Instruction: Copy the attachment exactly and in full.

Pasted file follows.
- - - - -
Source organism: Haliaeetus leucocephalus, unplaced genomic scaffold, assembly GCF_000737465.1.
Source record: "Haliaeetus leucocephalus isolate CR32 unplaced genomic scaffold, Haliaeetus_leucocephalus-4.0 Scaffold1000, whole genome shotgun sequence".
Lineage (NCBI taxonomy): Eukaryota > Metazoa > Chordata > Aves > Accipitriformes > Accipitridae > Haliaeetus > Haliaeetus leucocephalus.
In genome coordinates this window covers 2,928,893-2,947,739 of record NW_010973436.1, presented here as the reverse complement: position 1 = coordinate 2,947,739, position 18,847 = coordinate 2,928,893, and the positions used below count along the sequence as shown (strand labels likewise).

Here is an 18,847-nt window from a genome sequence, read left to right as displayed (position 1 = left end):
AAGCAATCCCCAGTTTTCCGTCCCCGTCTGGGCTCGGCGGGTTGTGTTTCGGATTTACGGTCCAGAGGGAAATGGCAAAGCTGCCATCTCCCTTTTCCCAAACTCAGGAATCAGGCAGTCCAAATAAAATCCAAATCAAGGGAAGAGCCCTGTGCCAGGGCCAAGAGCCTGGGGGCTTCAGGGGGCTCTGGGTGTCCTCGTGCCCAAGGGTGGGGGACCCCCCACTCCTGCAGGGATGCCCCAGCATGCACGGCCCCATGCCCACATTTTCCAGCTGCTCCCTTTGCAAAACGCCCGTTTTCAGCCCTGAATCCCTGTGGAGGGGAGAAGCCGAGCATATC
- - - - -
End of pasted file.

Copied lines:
Source organism: Haliaeetus leucocephalus, unplaced genomic scaffold, assembly GCF_000737465.1.
Source record: "Haliaeetus leucocephalus isolate CR32 unplaced genomic scaffold, Haliaeetus_leucocephalus-4.0 Scaffold1000, whole genome shotgun sequence".
Lineage (NCBI taxonomy): Eukaryota > Metazoa > Chordata > Aves > Accipitriformes > Accipitridae > Haliaeetus > Haliaeetus leucocephalus.
In genome coordinates this window covers 2,928,893-2,947,739 of record NW_010973436.1, presented here as the reverse complement: position 1 = coordinate 2,947,739, position 18,847 = coordinate 2,928,893, and the positions used below count along the sequence as shown (strand labels likewise).

Here is an 18,847-nt window from a genome sequence, read left to right as displayed (position 1 = left end):
AAGCAATCCCCAGTTTTCCGTCCCCGTCTGGGCTCGGCGGGTTGTGTTTCGGATTTACGGTCCAGAGGGAAATGGCAAAGCTGCCATCTCCCTTTTCCCAAACTCAGGAATCAGGCAGTCCAAATAAAATCCAAATCAAGGGAAGAGCCCTGTGCCAGGGCCAAGAGCCTGGGGGCTTCAGGGGGCTCTGGGTGTCCTCGTGCCCAAGGGTGGGGGACCCCCCACTCCTGCAGGGATGCCCCAGCATGCACGGCCCCATGCCCACATTTTCCAGCTGCTCCCTTTGCAAAACGCCCGTTTTCAGCCCTGAATCCCTGTGGAGGGGAGAAGCCGAGCATATC